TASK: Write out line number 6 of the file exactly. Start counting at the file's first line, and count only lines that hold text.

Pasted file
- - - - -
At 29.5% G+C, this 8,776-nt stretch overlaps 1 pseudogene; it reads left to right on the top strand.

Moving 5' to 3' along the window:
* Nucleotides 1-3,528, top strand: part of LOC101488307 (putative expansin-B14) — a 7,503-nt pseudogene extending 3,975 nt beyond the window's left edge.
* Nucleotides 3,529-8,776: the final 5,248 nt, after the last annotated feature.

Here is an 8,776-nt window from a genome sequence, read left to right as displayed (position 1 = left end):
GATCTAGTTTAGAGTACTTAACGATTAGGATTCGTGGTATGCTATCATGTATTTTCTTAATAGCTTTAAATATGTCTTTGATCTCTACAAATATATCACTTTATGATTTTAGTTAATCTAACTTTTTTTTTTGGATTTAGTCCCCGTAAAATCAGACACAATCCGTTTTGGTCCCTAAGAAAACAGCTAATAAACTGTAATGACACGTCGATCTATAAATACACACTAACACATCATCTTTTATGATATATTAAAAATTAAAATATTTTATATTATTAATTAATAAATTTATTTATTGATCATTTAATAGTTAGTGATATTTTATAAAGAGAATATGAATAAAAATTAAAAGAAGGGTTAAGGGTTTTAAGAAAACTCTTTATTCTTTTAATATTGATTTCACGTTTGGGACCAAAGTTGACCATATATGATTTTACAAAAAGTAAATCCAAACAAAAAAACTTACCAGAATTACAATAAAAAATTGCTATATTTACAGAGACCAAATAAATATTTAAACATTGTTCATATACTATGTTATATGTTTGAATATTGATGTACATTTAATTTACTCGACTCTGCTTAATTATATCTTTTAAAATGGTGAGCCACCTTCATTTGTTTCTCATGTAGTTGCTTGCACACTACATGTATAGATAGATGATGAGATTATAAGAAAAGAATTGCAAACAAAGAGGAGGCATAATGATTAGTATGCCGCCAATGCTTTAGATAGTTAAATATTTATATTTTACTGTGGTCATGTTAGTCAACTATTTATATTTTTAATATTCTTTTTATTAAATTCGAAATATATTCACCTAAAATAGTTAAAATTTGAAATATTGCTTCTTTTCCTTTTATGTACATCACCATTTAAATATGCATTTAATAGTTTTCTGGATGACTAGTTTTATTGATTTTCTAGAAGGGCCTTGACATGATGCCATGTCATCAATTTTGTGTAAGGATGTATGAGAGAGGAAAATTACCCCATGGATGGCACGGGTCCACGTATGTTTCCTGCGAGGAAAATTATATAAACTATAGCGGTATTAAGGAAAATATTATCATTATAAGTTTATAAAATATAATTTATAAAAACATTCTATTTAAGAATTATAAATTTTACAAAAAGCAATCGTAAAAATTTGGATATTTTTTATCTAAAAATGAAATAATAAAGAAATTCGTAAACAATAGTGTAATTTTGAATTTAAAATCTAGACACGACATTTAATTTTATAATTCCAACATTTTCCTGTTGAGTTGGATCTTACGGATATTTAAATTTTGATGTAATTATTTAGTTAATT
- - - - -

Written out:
GATCTAGTTTAGAGTACTTAACGATTAGGATTCGTGGTATGCTATCATGTATTTTCTTAATAGCTTTAAATATGTCTTTGATCTCTACAAATATATCACTTTATGATTTTAGTTAATCTAACTTTTTTTTTTGGATTTAGTCCCCGTAAAATCAGACACAATCCGTTTTGGTCCCTAAGAAAACAGCTAATAAACTGTAATGACACGTCGATCTATAAATACACACTAACACATCATCTTTTATGATATATTAAAAATTAAAATATTTTATATTATTAATTAATAAATTTATTTATTGATCATTTAATAGTTAGTGATATTTTATAAAGAGAATATGAATAAAAATTAAAAGAAGGGTTAAGGGTTTTAAGAAAACTCTTTATTCTTTTAATATTGATTTCACGTTTGGGACCAAAGTTGACCATATATGATTTTACAAAAAGTAAATCCAAACAAAAAAACTTACCAGAATTACAATAAAAAATTGCTATATTTACAGAGACCAAATAAATATTTAAACATTGTTCATATACTATGTTATATGTTTGAATATTGATGTACATTTAATTTACTCGACTCTGCTTAATTATATCTTTTAAAATGGTGAGCCACCTTCATTTGTTTCTCATGTAGTTGCTTGCACACTACATGTATAGATAGATGATGAGATTATAAGAAAAGAATTGCAAACAAAGAGGAGGCATAATGATTAGTATGCCGCCAATGCTTTAGATAGTTAAATATTTATATTTTACTGTGGTCATGTTAGTCAACTATTTATATTTTTAATATTCTTTTTATTAAATTCGAAATATATTCACCTAAAATAGTTAAAATTTGAAATATTGCTTCTTTTCCTTTTATGTACATCACCATTTAAATATGCATTTAATAGTTTTCTGGATGACTAGTTTTATTGATTTTCTAGAAGGGCCTTGACATGATGCCATGTCATCAATTTTGTGTAAGGATGTATGAGAGAGGAAAATTACCCCATGGATGGCACGGGTCCACGTATGTTTCCTGCGAGGAAAATTATATAAACTATAGCGGTATTAAGGAAAATATTATCATTATAAGTTTATAAAATATAATTTATAAAAACATTCTATTTAAGAATTATAAATTTTACAAAAAGCAATCGTAAAAATTTGGATATTTTTTATCTAAAAATGAAATAATAAAGAAATTCGTAAACAATAGTGTAATTTTGAATTTAAAATCTAGACACGACATTTAATTTTATAATTCCAACATTTTCCTGTTGAGTTGGATCTTACGGATATTTAAATTTTGATGTAATTATTTAGTTAATT